Now that we have opened the SurCode application, we just need to clear the destination window (if anything is already there from a previous project) and either drag our AIFF file into the destination window or click on the destination button and follow the path to where your audio files are stored. Just below the destination window you can set, via the dropdown menu, your audio sample rate, which offers rates of 48.0, 44.1 and 32. In the lower right of the interface are 6 buttons. In our case we want to decode our AIFF to 6 audio files so we click on the 'Decode to Files' button and then the Play button above it.
Right after clicking on the 'Decode to Files' button and hitting Play, the Decode starts. The six AIFF channels will immediately show up as separate files in your destination folder representing the Left and Right front channels, the Center channel, the left and right surround channels and your subBass LFE channel. Since my audio samples for testing were never more than a few minutes each, I was never the less surprised at how quickly the decoding went. A time passage window directly to the right of the video recorder controls displays the countdown.
Once the now 6 audio files are on your desktop or in your destination folder you can now import them back into Final Cut Pro and use your mixer or Final Cut's own Audio Mixer to set the levels for each channel. It is important to keep your individual audio channels in a specific order, as this is the general standard for surround mixing for broadcast. The left and right front channels go into the first two audio layers. The center channel should be in the 3rd layer and the LFE sub channel in the 4th layer. The left and right rear surround channels follow these.
With all six channels now decoded I can use the Final Cut Pro Audio Mixer to adjust the levels of any of the channels before exporting to Compressor.
Once you have mixed your surround channels to your specifications in Final Cut Pro, you export each of the audio channels separately to your destination folder or desktop. You can export them to Compressor or, as I prefer to do, export them as self contained movies using QuickTime.
Open Compressor and in the top menu you click on the Add Surround Sound icon.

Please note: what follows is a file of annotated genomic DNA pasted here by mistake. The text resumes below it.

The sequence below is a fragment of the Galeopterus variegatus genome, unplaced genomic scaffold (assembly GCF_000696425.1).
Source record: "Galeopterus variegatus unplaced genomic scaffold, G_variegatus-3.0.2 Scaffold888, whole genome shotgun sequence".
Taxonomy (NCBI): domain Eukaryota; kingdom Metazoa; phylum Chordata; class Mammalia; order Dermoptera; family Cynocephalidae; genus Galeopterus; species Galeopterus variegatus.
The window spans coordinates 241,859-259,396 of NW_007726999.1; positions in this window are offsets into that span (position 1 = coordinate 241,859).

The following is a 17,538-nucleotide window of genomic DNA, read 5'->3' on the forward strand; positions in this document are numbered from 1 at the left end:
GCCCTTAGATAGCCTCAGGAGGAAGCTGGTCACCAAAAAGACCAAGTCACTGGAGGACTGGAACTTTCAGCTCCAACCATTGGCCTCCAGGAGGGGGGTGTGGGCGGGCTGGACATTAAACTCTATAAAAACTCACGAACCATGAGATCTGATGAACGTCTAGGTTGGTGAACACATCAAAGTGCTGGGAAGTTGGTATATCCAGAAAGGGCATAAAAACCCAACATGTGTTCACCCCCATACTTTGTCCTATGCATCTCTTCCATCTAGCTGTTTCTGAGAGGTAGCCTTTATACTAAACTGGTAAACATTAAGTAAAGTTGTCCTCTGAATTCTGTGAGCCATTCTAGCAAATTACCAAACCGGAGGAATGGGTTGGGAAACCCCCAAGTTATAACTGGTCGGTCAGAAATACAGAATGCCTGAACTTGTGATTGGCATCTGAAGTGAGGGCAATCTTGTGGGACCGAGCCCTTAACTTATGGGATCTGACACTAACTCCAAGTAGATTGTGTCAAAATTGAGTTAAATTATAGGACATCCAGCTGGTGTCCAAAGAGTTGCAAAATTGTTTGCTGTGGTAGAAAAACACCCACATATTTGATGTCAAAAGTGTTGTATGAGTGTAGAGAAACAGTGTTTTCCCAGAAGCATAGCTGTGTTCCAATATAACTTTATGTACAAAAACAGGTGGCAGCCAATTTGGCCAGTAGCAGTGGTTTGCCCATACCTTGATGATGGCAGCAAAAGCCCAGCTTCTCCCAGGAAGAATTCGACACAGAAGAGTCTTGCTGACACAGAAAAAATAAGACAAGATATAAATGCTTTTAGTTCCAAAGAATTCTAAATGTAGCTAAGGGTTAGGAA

A dropdown window with wells for placing your individual audio tracks will open where you can then drag over your exported audio tracks and place them in the appropriate audio well. As you can see, they are clearly marked.
Having dragged and dropped my separate surround audio tracks into the well, you now have the option to add your video exported sequence as well. Click OK.
In Compressor's settings window scroll down to the Format's folder and locate the Dolby Digital Professional 5.1 setting.
Drag this up to the settings and Destinations window. We're almost home but there are a few settings in Compressor that we will want to adjust in the Inspector window before we submit.
Moving to the Encoder tab in the Inspector window
(2nd tab from the left) change the Dialog Normalization setting from the default -27 to -31. Moving over to the Preprocessing tab, uncheck the 90¡ Phase-Shift. The 90 degree phase shift happens naturally through HRTF (Head Related Transfer Function) due to the Holophone's patented egg shaped head. Next change the Compression Preset to 'None'.
Now all there is left to do is to submit the project and wait for Compressor to do its job before you head over to DVD Studio Pro. In DVD Studio Pro you will drag the AC-3 file, which will appear to you on only 1 audio layer. Don't be concerned, as I initially was, all 6 discreet layers are there. Precede with your DVD production and burn as you normally would. You are now good to go.
A writer for Rolling Stone magazine many years ago said, after hearing Bruce Springsteen in concert, that in Springsteen he could hear the future of rock and roll. With the surge of ever higher capable camcorders and DSLRs, the increasing presence of home theater systems and theatrical expectations, in the Holophone PortaMic PRO along with the simple to use SurCode software from Minnetonka Audio Software, I can see the future of audio editing coming down from the mountains of the biggest and richest studios to the every day shooter who, by using both the PortaMic PRO and the SurCode software will immediately improve the highly important audio end of their productions and exceed both their own expectations as well as their clients.
Steve Douglas is a certified Apple Pro for Final Cut Pro 7 and underwater videographer. A winner of the 1999 Pacific Coast Underwater Film Competition, 2003 IVIE competition, 2004 Los Angeles Underwater Photographic competition, and the prestigious 2005 International Beneath the Sea Film Competition, where he also won the Stan Waterman Award for Excellence in Underwater Videography and 'Diver of the Year', Steve was a safety diver on the feature film "The Deep Blue Sea", contributed footage to the Seaworld Park's Atlantis production, and productions for National Geographic and the History channels. Steve was a feature writer for Asian Diver Magazine and is one of the founding organizers of the San Diego UnderSea Film Exhibition. He is available for both private and group seminars for Final Cut Pro and leads underwater filming expeditions and African safaris with upcoming excursions to the Cocos Islands, Costa Rica, Lembeh Straits, Indonesia, and Wakatobi. Feel free to contact him if you are interested in joining Steve on any of these exciting trips. www.worldfilmsandtravel.com
copyright © Steve Douglas 2010
This article first appeared on www.kenstone.net and is reprinted here with permission.
All screen captures and textual references are the property and trademark of their creators/owners/publishers.